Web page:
State Rep. Wendi Thomas became the 100th member of the Pennsylvania General Assembly to add their name as a cosponsor to legislation that would commit the state to 100 percent renewable energy by the year 2050.
“I support long-term planning that works to balance renewable energy while maintaining economic growth, and I believe this bill does that,” Thomas said.
Under House Bill 1425 and Senate Bill 630, the state would be required to devise a statewide plan to transition to 100 percent renewable energy by 2050. The legislation sets benchmarks for phasing out nonrenewable energy across all sectors by requiring 50 percent renewable energy by 2030, 80 percent renewable energy by 2040 and, ultimately, 100 percent renewable energy for all energy production sectors by 2050. It will also require all electricity generation to come from renewable sources by 2035.
The legislation requires clean energy like wind, solar and geothermal and covers all sectors of energy in the state.
“With support growing every day to implement the solutions needed to solve climate change, it’s now up to the majority leadership in the state House and Senate to bring these broadly supported bills up for a vote,” said David Masur, PennEnvironment executive director. “With the number of cosponsors in both chambers, it’s time to have a real dialogue and vote on legislation to tackle climate change.”
The intent of the legislation is to achieve what some in the scientific community claim must be accomplished to avoid the worst effects of climate change: eliminating global warming pollution by 2050 to avoid a climate change “tipping point” from which the planet cannot turn back.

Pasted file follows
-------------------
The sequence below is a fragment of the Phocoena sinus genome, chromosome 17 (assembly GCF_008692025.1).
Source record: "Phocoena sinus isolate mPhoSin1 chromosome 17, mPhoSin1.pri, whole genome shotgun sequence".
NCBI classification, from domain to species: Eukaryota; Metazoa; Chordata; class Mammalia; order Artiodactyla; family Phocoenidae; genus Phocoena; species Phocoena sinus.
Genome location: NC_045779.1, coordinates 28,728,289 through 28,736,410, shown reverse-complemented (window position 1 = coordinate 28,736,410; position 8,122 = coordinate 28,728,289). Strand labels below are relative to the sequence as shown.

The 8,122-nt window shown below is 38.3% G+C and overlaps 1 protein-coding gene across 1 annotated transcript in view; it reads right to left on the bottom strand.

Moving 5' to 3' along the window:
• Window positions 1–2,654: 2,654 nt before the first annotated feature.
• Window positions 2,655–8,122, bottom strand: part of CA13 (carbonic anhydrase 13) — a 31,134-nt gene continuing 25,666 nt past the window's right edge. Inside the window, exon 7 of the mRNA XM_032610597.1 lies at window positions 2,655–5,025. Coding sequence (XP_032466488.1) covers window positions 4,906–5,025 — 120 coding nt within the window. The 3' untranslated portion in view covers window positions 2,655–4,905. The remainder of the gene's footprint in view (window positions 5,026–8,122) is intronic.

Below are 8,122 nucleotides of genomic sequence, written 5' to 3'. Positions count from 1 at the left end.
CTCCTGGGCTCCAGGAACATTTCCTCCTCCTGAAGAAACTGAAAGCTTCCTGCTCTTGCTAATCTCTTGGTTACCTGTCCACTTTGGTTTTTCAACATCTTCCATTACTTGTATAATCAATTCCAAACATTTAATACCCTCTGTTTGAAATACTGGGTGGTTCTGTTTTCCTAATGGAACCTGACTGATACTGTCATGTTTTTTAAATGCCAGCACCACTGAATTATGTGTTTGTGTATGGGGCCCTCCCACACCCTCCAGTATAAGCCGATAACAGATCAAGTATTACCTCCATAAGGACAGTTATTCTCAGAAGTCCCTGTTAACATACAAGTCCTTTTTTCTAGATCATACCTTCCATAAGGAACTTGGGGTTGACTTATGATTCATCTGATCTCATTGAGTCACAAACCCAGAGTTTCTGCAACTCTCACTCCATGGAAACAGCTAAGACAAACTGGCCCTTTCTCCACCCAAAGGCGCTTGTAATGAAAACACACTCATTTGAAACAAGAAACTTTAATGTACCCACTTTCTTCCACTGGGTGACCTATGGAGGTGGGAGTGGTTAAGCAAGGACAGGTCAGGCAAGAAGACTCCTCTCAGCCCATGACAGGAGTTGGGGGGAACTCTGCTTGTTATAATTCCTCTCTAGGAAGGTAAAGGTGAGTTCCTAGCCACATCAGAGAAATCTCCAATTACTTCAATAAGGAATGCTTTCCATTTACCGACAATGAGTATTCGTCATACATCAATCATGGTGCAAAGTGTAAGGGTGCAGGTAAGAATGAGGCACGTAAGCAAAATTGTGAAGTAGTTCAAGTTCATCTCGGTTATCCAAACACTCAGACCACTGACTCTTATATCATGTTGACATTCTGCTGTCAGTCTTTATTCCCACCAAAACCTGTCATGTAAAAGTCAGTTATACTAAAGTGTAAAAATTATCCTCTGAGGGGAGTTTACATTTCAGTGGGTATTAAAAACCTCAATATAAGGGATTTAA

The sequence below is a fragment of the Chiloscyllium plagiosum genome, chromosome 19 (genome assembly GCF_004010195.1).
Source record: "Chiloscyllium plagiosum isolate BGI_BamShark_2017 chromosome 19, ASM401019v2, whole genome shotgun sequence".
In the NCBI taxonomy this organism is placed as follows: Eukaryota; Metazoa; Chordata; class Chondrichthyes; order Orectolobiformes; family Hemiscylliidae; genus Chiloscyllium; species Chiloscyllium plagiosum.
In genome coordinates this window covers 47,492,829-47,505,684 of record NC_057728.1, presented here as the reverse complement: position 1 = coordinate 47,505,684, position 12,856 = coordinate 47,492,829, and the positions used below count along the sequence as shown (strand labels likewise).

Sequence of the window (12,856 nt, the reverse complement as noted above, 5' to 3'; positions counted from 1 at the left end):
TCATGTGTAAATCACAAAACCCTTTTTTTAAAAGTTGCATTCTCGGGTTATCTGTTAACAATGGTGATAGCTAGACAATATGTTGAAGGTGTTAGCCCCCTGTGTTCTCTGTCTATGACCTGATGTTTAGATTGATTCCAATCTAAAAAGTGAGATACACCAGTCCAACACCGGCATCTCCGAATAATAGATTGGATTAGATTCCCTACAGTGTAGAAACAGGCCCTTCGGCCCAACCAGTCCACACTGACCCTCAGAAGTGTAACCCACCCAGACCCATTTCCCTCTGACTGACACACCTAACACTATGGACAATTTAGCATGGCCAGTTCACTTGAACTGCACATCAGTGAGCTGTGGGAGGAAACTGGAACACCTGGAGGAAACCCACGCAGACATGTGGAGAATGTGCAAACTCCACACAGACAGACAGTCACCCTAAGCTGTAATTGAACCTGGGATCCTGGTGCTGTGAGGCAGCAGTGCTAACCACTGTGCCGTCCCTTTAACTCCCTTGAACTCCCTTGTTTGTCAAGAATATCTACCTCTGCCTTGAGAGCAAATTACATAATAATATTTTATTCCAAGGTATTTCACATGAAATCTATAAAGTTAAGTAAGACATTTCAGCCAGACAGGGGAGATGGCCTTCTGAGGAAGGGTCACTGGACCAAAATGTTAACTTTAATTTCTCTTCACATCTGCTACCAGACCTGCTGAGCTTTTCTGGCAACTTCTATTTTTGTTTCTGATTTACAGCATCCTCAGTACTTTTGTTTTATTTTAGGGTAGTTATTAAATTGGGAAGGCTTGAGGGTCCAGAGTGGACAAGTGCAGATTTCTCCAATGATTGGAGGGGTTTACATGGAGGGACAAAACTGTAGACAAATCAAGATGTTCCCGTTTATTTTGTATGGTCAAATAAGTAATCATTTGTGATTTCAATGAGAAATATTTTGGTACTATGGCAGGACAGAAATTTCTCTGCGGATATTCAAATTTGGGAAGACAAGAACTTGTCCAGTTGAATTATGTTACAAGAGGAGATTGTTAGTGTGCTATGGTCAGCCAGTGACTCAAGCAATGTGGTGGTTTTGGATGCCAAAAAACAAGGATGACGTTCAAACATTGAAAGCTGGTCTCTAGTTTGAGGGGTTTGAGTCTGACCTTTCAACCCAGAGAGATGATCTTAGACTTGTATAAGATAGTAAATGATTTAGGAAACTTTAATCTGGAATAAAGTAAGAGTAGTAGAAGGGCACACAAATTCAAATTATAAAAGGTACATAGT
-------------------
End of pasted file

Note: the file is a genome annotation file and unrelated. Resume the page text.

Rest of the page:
“Momentum for 100 percent renewable energy is building throughout the nation,” Masur said. “Who would’ve thought that in the past 12 months alone, six states would commit to 100 percent clean energy. And it’s not just blue states – purple states like Maine and Nevada have made these commitments, paving that path for Pennsylvania to do it as well.”
Hawaii, California, New Mexico, Washington, Maine, Nevada, New York and Puerto Rico have all passed similar legislation, and additional legislation is pending in Colorado, Maryland and Massachusetts.
In March, a survey by Franklin & Marshall College found that 67 percent of registered voters in the state agree that climate change is causing problems, and 68 percent believe that the legislature should do more to combat it.
“When we look back on who had the political will to do what it takes to protect our planet from the far-reaching negative effects of global warming, this will be the group of legislators recognized for their work in Pennsylvania,” Masur said. “Because the question is not do we have the technological ability, the financial wherewithal or the work ethic to tackle climate change — the only question is: Do we have the political will?” ••